Wednesday, May 25, 2005

Notes on Net Optics Think Tank

Last week I had the good fortune to be invited to speak at a Net Optics Think Tank event. Net Optics is a California-based maker of products which help analysts access traffic for monitoring the security and performance of the network. I recently wrote about the Net Optics tap built in a PCI card form factor. I also use their gear to conduct network security monitoring, as profiled in my first book.

The meeting offered attendees three sessions: the first two were conducted by Net Optics personnel, and I presented the third. The purpose of the sessions were not to sell products, but to solicit feedback from attendees. In fact, in some cases the "products" in question didn't exist yet. Rather than implement products customers might not want, or lacking desired features, Net Optics polls its clients and prospective customers and builds the gear those customers need.

The first presentation described the Bypass Switch. This is a really interesting product which I had not paid any attention to prior to the Think Tank event. It is primarily designed to work with inline devices like so-called intrusion prevention systems. Apparently many prospective IPS customers are reluctant to deploy an IPS inline along with their routers and firewalls. Either customers have grown to trust the reliability of those products, or routers and firewalls usually support clustering and/or active failover to mitigate the risk of network down time. IPSs are apparently not that mature. Enter the bypass switch.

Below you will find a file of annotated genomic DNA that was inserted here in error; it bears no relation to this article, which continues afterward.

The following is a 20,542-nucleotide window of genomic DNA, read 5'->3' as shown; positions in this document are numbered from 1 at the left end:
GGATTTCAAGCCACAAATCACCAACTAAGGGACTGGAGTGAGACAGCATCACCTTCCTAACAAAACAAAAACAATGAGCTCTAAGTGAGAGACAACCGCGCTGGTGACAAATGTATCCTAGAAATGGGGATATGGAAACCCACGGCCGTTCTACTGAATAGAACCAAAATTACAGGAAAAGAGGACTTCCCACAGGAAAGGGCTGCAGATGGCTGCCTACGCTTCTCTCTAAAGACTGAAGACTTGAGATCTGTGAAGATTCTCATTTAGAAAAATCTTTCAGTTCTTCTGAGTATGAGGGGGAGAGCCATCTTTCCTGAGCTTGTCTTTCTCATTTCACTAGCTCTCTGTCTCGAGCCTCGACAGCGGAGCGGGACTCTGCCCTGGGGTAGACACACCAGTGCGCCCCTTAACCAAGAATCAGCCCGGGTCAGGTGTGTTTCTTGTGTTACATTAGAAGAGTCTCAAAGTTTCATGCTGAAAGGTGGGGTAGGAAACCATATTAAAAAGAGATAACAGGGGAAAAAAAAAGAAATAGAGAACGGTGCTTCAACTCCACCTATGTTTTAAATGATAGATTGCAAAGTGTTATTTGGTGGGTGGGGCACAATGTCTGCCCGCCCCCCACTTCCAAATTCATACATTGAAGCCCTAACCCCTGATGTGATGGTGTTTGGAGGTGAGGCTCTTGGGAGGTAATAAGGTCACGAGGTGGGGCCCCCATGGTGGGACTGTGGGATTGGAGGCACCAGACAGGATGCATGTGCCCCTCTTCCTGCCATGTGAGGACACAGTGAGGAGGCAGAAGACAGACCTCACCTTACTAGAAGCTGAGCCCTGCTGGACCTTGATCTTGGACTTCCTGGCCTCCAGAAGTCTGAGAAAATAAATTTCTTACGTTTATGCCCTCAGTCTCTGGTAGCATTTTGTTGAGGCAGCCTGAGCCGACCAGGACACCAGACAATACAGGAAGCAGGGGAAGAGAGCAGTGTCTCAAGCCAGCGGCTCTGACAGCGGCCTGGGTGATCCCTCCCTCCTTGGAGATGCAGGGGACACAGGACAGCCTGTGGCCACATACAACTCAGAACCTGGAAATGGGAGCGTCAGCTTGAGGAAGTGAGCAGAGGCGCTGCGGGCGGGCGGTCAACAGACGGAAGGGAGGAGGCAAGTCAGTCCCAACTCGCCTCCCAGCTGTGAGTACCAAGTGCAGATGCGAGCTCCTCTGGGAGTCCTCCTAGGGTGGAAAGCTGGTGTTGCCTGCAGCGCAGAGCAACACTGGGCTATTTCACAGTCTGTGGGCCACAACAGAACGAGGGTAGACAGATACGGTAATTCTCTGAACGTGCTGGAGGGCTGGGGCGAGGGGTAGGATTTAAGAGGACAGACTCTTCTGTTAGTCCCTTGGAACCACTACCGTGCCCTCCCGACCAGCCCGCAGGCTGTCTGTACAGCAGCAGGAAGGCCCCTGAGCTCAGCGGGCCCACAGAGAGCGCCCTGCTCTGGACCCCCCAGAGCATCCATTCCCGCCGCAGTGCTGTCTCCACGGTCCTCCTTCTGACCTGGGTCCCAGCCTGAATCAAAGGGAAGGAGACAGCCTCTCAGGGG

As the diagram below shows, traffic is first sent to the bypass switch. The bypass switch ensures that the IPS is alive by sending special heartbeat packets through it. As long as the IPS is functioning (i.e., passing heartbeats), the bypass switch sends traffic to the IPS. Should the heartbeat packets fail to traverse the IPS, the bypass switch reroutes traffic to go directly through the switch, thereby avoiding the failed IPS.

This makes sense for a single IPS that is deployed inline and that supplements a filtering router and firewall. Using a bypass switch would not make much sense if the connected device was a site's only access control mechanism. Who would want traffic to pass if their firewall died?

If power is lost to the bypass switch, it will still pass traffic. It is truly a passive device. This is a big improvement over the average inline appliance, whose loss of power or operating system would bring the entire link down.

The innovation that Net Optics continues to apply to this scenario involves support for dual or multiple devices attached to the bypass switch. In other words, add a second IPS to complement the primary system. Should number one IPS die, route traffic through number two. There are additional opportunities for creativity here, so I suggest watching Net Optics for future product releases.

The second session discussed adding Simple Network Management Protocol (SNMP) support to Net Optics devices. This would allow a tap to report statistics similar to those provided by Cisco device interfaces. While this is useful, I recommended Net Optics provide hardware dip switches to completely disable the feature. Those that want "dumb" taps should still be allowed to deploy them!

Finally, Net Optics asked me to speak on how I conduct monitoring. I delivered a presentation on defensible networks, based on the chapter of the same name in my forthcoming book Extrusion Detection. Essentially, a defensible network is one that can be monitored, controlled, minimized, and kept current. If you would like to hear me speak on this subject, I will be offering a similar presentation at Techno Security 2005 on 13 June in Myrtle Beach, SC. Incidentally, the pictures showing me speak at the Net Optics Think Tank link to larger versions.

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